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Open Society Foundations and Coventry University
Professor Heaven Crawley and Simon McMahon
Immigration and its implications have long been among the most significant concerns of the British public, dominating the agendas of political parties and covered the pages of the print media. However, since the 2010 General Election a number of organisations have been established with the explicit objective of providing opportunities for migrant communities to engage with the media and contribute to the public and political debate. This project explored the engagement and representation of these migrant voices within the 2015 pre-election debate, asking how the voices and experiences of migrants were represented in media reporting and whether migrants themselves were able to have a say.
This project contributes to a growing literature on how best to establish a balanced media debate on migration. The research found that in order for the migration debate to be more balanced and reflect the lived reality of migrants in Britain, it must include a wider range of evidence, views and perspectives. We found that migrants are only referenced in 15% of newspaper articles on migration and that 85% of articles do not have a migrant perspective. We also found evidence that migrant voices are more likely to be included in stories which tend towards more positive, sympathetic or humanising portrayals of migration and a majority of these presented the migrant as a victim in need of sympathy and support. A narrow view of migrants as victims may reinforce dominant stereotypes in ways that are not helpful in the longer term.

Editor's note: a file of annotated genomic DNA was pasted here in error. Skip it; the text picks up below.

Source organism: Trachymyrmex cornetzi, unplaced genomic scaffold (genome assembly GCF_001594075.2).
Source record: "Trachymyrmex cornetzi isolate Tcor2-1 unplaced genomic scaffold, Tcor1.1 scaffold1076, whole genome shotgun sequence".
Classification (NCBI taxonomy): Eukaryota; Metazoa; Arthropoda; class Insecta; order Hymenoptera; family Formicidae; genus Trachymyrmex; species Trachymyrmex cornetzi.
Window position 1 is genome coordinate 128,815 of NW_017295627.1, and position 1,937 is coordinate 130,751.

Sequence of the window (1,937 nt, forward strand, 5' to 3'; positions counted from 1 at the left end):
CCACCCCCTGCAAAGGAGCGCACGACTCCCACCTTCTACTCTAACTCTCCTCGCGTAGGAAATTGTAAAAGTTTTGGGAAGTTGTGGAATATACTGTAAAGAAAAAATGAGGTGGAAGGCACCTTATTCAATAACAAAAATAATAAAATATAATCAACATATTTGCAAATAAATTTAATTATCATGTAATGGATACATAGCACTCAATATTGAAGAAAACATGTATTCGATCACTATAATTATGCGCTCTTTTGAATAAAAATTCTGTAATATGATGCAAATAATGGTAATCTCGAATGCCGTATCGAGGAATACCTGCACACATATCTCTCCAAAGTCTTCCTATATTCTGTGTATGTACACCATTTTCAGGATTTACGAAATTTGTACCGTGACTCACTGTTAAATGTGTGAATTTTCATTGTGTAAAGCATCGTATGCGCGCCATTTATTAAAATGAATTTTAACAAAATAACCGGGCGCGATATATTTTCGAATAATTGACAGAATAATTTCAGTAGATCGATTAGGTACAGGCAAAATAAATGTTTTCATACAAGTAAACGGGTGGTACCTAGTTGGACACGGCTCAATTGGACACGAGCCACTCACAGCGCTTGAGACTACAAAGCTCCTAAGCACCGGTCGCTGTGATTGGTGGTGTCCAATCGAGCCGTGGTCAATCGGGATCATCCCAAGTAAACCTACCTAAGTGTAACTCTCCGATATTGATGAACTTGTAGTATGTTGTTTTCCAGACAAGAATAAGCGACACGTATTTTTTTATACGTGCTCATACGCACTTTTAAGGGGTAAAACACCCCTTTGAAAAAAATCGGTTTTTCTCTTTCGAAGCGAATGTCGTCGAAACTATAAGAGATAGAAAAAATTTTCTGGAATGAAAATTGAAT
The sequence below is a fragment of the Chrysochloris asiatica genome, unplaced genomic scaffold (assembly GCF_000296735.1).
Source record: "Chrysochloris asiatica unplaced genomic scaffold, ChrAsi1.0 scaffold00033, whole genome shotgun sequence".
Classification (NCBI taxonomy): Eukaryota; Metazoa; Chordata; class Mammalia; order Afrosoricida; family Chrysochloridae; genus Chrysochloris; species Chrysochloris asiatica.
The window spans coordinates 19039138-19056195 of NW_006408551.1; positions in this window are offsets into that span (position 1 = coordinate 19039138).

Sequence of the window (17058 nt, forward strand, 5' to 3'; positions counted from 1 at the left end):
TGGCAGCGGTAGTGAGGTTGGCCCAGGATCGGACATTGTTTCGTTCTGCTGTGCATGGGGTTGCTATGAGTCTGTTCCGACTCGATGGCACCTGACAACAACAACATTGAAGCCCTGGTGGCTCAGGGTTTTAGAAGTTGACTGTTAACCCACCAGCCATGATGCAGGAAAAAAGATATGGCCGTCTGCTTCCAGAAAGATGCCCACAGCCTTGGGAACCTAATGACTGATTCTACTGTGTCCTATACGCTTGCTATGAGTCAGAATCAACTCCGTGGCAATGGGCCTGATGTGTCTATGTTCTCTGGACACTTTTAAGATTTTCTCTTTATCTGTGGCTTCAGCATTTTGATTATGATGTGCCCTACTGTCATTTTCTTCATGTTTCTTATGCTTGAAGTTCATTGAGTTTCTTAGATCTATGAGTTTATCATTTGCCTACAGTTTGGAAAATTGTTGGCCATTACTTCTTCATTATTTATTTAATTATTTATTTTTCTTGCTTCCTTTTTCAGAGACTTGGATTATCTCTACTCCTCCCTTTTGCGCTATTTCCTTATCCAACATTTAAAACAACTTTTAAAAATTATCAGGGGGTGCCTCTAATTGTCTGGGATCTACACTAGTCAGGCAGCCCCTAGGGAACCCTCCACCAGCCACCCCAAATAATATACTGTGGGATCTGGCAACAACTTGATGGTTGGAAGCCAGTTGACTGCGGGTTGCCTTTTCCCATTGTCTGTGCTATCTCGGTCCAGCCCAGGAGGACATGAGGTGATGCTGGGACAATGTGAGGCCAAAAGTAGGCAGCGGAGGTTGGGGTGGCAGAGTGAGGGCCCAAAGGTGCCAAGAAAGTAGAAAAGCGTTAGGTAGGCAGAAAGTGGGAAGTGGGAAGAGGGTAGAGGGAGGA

The project was launched at a roundtable debate hosted by the All Party Parliamentary Group on Migration in the Houses of Parliament in February 2016. It was also covered by The Guardian, in an article that can be accessed here.
The inferno that engulfed the Grenfell Tower was a personal disaster for the many who lost their friends and families. The subsequent analysis and media frenzy highlighted issues of housing, social justice and racism. In a city celebrated for its diversity and social liberalism but which is polarised by race and class, poor working class and communities of colour appear to have been corralled into the worst housing in a global city in the 21st century.
This report presents an analysis of white working-class communities’ perspectives on belonging, change, identity, and immigration. Recent studies about the white working class focus on national politics, religion, and immigration; this study tells a national story from a grassroots perspective with an eye toward the prospects for cross-racial coalition building between working-class white communities and communities of color.
Collaborate to Train is a three-year project that will engage with over 250 local small businesses and support them to increase their involvement in the education and workforce training system.
Exceed in Coventry is a three-year project providing tailored help and support to over 1,300 Coventry residents, enabling them to progress into education, training, job search or employment.
ConnectMe is a three-year project supporting Coventry’s long term unemployed and economically inactive people. The project aims to make it easier for people who are experiencing barriers to employment to move into education, training or employment.